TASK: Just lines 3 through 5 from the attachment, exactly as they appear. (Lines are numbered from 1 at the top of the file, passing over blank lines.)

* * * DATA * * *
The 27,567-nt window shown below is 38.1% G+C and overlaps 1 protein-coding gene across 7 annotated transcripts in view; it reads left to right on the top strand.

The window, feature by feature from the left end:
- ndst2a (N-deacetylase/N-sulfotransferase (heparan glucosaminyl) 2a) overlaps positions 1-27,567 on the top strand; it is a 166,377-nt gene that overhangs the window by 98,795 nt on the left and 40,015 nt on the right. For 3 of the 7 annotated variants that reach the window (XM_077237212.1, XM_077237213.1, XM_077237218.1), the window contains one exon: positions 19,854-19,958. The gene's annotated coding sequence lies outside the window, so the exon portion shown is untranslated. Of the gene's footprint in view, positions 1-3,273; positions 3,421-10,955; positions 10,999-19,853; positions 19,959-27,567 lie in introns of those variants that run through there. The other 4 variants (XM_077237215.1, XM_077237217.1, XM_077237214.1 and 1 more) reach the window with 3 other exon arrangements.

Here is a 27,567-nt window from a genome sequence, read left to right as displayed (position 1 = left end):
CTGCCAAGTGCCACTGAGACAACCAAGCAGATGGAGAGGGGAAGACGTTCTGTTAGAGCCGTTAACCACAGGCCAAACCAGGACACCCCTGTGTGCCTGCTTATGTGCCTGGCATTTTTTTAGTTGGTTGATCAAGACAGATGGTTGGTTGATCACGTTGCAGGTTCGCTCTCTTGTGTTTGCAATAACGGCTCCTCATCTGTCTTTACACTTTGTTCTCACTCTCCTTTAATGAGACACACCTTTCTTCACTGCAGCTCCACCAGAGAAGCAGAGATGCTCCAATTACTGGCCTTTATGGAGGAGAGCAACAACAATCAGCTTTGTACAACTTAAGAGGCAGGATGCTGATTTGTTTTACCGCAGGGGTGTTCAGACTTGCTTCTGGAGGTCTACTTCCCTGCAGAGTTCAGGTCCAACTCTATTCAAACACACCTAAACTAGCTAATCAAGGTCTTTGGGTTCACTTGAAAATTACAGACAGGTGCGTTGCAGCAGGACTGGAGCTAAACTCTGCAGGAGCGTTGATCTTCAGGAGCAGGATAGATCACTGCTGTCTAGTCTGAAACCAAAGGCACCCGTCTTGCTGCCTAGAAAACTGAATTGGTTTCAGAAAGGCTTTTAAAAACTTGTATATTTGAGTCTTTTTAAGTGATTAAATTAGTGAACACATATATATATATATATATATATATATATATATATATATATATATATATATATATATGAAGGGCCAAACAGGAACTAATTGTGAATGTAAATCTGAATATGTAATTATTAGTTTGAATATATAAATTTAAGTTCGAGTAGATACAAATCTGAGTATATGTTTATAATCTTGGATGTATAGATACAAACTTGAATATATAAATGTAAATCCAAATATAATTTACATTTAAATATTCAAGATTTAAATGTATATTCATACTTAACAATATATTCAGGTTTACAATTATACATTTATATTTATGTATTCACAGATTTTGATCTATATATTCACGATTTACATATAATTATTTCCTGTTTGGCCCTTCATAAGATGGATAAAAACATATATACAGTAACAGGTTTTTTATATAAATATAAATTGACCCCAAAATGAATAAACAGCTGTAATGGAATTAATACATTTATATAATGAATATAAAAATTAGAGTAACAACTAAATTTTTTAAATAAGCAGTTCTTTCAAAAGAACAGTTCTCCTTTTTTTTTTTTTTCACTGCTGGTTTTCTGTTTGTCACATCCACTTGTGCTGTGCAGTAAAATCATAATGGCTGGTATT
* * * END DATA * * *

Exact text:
- ndst2a (N-deacetylase/N-sulfotransferase (heparan glucosaminyl) 2a) overlaps positions 1-27,567 on the top strand; it is a 166,377-nt gene that overhangs the window by 98,795 nt on the left and 40,015 nt on the right. For 3 of the 7 annotated variants that reach the window (XM_077237212.1, XM_077237213.1, XM_077237218.1), the window contains one exon: positions 19,854-19,958. The gene's annotated coding sequence lies outside the window, so the exon portion shown is untranslated. Of the gene's footprint in view, positions 1-3,273; positions 3,421-10,955; positions 10,999-19,853; positions 19,959-27,567 lie in introns of those variants that run through there. The other 4 variants (XM_077237215.1, XM_077237217.1, XM_077237214.1 and 1 more) reach the window with 3 other exon arrangements.

Here is a 27,567-nt window from a genome sequence, read left to right as displayed (position 1 = left end):
CTGCCAAGTGCCACTGAGACAACCAAGCAGATGGAGAGGGGAAGACGTTCTGTTAGAGCCGTTAACCACAGGCCAAACCAGGACACCCCTGTGTGCCTGCTTATGTGCCTGGCATTTTTTTAGTTGGTTGATCAAGACAGATGGTTGGTTGATCACGTTGCAGGTTCGCTCTCTTGTGTTTGCAATAACGGCTCCTCATCTGTCTTTACACTTTGTTCTCACTCTCCTTTAATGAGACACACCTTTCTTCACTGCAGCTCCACCAGAGAAGCAGAGATGCTCCAATTACTGGCCTTTATGGAGGAGAGCAACAACAATCAGCTTTGTACAACTTAAGAGGCAGGATGCTGATTTGTTTTACCGCAGGGGTGTTCAGACTTGCTTCTGGAGGTCTACTTCCCTGCAGAGTTCAGGTCCAACTCTATTCAAACACACCTAAACTAGCTAATCAAGGTCTTTGGGTTCACTTGAAAATTACAGACAGGTGCGTTGCAGCAGGACTGGAGCTAAACTCTGCAGGAGCGTTGATCTTCAGGAGCAGGATAGATCACTGCTGTCTAGTCTGAAACCAAAGGCACCCGTCTTGCTGCCTAGAAAACTGAATTGGTTTCAGAAAGGCTTTTAAAAACTTGTATATTTGAGTCTTTTTAAGTGATTAAATTAGTGAACACATATATATATATATATATATATATATATATATATATATATATATATATATATATATGAAGGGCCAAACAGGAACTAATTGTGAATGTAAATCTGAATATGTAATTATTAGTTTGAATATATAAATTTAAGTTCGAGTAGATACAAATCTGAGTATATGTTTATAATCTTGGATGTATAGATACAAACTTGAATATATAAATGTAAATCCAAATATAATTTACATTTAAATATTCAAGATTTAAATGTATATTCATACTTAACAATATATTCAGGTTTACAATTATACATTTATATTTATGTATTCACAGATTTTGATCTATATATTCACGATTTACATATAATTATTTCCTGTTTGGCCCTTCATAAGATGGATAAAAACATATATACAGTAACAGGTTTTTTATATAAATATAAATTGACCCCAAAATGAATAAACAGCTGTAATGGAATTAATACATTTATATAATGAATATAAAAATTAGAGTAACAACTAAATTTTTTAAATAAGCAGTTCTTTCAAAAGAACAGTTCTCCTTTTTTTTTTTTTTCACTGCTGGTTTTCTGTTTGTCACATCCACTTGTGCTGTGCAGTAAAATCATAATGGCTGGTATT